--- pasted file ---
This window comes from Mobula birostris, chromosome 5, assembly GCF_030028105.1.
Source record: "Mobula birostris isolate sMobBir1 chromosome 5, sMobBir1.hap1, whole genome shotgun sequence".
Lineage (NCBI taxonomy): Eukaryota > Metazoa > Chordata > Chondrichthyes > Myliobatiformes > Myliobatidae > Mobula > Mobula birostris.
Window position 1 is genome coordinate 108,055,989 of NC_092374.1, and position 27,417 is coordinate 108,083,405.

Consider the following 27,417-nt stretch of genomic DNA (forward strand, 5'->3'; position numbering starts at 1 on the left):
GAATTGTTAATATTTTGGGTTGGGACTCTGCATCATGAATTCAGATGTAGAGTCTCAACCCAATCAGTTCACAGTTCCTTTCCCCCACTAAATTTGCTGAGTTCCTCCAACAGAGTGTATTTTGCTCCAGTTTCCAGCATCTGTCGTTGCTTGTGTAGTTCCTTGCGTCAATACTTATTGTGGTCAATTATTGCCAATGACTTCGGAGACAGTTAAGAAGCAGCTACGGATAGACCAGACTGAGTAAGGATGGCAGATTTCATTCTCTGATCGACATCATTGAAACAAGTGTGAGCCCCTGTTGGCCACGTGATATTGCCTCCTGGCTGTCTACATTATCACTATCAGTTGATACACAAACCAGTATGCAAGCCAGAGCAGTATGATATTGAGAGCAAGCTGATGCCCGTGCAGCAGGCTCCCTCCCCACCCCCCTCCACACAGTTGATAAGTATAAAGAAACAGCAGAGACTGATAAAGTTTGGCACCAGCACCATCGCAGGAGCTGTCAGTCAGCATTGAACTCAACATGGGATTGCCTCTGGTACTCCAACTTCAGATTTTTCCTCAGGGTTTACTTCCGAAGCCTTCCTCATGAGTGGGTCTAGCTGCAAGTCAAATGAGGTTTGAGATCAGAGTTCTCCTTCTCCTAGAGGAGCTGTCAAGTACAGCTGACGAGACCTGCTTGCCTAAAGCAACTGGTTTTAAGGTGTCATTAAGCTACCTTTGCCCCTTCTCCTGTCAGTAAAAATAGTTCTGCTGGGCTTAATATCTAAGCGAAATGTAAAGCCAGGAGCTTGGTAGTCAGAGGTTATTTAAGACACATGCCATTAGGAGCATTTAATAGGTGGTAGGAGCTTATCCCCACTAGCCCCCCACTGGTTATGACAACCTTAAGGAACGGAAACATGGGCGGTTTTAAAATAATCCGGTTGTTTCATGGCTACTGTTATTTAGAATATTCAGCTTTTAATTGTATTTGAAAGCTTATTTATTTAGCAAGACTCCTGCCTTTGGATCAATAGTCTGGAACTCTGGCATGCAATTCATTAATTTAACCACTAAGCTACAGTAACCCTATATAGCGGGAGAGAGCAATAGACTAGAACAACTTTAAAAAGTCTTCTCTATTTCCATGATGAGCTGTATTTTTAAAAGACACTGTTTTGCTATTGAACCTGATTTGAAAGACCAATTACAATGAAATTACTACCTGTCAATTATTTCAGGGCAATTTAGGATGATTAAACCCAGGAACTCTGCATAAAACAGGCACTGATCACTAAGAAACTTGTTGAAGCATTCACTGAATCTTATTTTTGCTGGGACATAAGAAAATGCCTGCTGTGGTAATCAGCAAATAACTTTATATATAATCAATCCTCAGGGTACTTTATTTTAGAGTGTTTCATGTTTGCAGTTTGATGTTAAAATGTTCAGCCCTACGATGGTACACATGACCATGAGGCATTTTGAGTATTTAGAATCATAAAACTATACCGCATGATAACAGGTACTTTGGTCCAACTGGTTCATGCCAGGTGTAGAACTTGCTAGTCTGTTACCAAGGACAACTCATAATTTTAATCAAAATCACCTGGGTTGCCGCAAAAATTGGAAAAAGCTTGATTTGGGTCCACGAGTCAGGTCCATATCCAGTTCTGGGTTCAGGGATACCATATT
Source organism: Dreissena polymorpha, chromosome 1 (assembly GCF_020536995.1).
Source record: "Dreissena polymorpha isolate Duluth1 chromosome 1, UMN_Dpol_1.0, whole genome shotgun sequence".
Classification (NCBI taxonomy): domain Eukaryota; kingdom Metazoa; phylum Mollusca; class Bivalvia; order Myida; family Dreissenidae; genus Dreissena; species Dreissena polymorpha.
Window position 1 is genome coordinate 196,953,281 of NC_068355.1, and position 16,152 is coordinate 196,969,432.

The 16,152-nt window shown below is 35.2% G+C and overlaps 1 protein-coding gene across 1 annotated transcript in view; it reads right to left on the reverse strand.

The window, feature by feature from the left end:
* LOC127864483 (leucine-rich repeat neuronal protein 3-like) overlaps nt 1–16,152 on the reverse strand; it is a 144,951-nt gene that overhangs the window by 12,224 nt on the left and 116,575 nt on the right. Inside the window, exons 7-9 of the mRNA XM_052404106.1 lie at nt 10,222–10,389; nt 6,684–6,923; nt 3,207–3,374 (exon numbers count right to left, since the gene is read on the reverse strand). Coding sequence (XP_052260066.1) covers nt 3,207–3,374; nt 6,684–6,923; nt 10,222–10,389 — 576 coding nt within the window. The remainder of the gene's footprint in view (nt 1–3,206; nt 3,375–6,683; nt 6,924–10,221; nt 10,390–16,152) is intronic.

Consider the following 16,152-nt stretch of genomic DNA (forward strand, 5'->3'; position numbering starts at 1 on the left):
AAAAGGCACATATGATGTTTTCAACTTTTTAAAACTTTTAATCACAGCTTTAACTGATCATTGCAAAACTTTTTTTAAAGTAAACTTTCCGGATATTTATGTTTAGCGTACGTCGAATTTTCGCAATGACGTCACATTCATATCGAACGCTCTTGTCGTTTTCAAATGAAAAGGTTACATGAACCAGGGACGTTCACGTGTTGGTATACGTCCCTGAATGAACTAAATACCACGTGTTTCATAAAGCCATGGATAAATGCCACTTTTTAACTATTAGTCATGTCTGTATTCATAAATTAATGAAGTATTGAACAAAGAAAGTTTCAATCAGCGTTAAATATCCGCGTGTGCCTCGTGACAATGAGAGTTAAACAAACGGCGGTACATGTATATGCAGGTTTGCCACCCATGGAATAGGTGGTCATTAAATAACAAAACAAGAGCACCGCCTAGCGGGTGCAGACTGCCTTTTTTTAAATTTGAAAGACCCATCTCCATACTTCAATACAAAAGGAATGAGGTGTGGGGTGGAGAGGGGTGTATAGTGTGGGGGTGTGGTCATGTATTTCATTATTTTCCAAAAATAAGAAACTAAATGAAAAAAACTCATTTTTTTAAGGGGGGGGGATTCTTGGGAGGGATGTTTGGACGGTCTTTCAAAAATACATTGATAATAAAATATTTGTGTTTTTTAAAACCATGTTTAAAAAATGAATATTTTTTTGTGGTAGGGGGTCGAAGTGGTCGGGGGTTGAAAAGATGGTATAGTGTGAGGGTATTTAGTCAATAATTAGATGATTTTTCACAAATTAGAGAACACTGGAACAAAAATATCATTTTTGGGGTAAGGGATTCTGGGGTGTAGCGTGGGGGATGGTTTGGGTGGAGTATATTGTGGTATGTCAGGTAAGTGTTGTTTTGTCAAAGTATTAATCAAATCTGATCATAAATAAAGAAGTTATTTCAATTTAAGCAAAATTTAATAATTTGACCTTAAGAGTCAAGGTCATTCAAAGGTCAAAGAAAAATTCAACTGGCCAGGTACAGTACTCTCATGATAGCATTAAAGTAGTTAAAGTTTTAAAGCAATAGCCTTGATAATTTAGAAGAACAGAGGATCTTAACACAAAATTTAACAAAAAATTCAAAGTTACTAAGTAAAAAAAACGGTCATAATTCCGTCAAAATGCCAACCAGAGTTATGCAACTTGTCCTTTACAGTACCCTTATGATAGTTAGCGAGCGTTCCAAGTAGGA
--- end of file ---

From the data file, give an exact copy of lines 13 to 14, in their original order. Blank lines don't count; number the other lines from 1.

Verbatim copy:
* LOC127864483 (leucine-rich repeat neuronal protein 3-like) overlaps nt 1–16,152 on the reverse strand; it is a 144,951-nt gene that overhangs the window by 12,224 nt on the left and 116,575 nt on the right. Inside the window, exons 7-9 of the mRNA XM_052404106.1 lie at nt 10,222–10,389; nt 6,684–6,923; nt 3,207–3,374 (exon numbers count right to left, since the gene is read on the reverse strand). Coding sequence (XP_052260066.1) covers nt 3,207–3,374; nt 6,684–6,923; nt 10,222–10,389 — 576 coding nt within the window. The remainder of the gene's footprint in view (nt 1–3,206; nt 3,375–6,683; nt 6,924–10,221; nt 10,390–16,152) is intronic.

Consider the following 16,152-nt stretch of genomic DNA (forward strand, 5'->3'; position numbering starts at 1 on the left):